In The Call for Solitude, Ester Buchholz said: “Our biggest mistake is the way we view solitude. It is required for the unconscious to process and unravel problems. We need quiet time to figure things out, emerge with new discoveries, and unearth original answers. It is through profound self-awareness that our lives will flower”.
For me, the two quotes identify the most important reason for solitude: the increase to self-awareness.
If this is the exact reason that you think you’ve been avoiding being alone, then challenge yourself to stop running away. Introspection doesn’t need to be scary. What’s more terrifying are the consequences of avoiding it.
With reflection, we want to avoid abuses such as rumination, which takes self-control to begin with, and an ability to train your brain a certain way. Ethan Nichtern, author of The Road Home: A Contemporary Exploration of the Buddhist Path, has a useful distinction: When you’re contemplating, your awareness and attention are in charge. When you’re ruminating, your mind wanders around like a bull in a china shop.
When we understand ourselves better, we become better at making ourselves happier, incrementally. Ester Buchholz wrote: “Being alone gives us the power to regulate and adjust our lives”.
In the largest ever study done on how we rest (The Rest Test) – people were given a long list of activities and asked to rank the most restful. And all of the ‘top’ activities identified were solitary pursuits.Solitude is a powerful facilitator of rest and relaxation - even for extroverts Click To Tweet
Reading came out to be the clear winner, followed by being out in nature, listening to music and doing nothing in particular. Seeing friends and family, chatting or drinking socially all came much lower on the list.
This applied to individuals that identified as extroverts and introverts.
relationshipsIf you can learn to be alright by yourself, you won't settle for whoever comes along Click To Tweet
A person who has learned to how to be alone is more likely to adopt a secure romantic attachment style. This person genuinely isn’t settling for whoever, or seeking others to avoid themselves. It means you will choose to be with people from a place of want and not need.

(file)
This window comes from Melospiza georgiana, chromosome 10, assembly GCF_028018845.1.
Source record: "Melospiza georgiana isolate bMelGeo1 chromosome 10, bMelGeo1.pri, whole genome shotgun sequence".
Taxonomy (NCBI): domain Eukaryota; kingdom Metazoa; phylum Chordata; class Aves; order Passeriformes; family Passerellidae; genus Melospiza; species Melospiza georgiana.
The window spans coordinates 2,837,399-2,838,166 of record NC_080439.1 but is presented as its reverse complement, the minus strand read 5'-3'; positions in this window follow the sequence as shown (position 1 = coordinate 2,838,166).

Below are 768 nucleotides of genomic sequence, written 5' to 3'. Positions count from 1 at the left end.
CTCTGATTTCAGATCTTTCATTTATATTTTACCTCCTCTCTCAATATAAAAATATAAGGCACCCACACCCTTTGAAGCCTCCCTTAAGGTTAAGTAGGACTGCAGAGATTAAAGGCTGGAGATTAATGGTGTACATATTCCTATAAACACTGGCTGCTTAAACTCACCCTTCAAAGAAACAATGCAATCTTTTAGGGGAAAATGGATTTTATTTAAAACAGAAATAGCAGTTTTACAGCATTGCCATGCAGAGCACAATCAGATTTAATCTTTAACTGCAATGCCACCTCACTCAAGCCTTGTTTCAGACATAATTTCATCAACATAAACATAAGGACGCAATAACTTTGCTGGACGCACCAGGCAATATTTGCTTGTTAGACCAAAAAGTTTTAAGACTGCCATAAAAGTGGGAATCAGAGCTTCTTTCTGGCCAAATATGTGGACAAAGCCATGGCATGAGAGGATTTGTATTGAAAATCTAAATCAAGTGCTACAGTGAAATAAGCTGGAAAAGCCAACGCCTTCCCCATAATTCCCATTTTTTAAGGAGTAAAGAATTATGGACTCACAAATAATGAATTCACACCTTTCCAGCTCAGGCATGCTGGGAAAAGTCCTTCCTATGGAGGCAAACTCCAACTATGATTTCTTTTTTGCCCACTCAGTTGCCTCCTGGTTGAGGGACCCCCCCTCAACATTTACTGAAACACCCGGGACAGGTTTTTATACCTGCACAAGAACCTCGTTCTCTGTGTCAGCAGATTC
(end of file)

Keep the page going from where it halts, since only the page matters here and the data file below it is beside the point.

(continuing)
Creating time for solitude within your relationship is also essential to manage emotions better, and communicate more skilfully. It can actually assist in building intimacy.
For some of us, being alone is very comfortable. If that is you, challenge yourself to spend more time in the company of others. Be brave.
Science has shown pretty much beyond doubt that community and connection with others improves our mental and emotional health, and is probably a factor in overall increased longevity. Plus, being a part of something bigger than yourself gives you the right kind of skills for being inter-dependent, which serves you in all relationships.
how to be alone
Learning how to be alone helps you to understand yourself, which is essential for a life well lived. Being alone also helps you to rest and recharge, and should help you feel stronger at handling relationships too.
If the idea of a whole day or weekend of solitude freaks you out, then don’t start there. Start small: perhaps a couple of hours one evening per week.
Once you develop a taste for it, you might find yourself doing a Thoreau and taking to the woods to produce a masterpiece.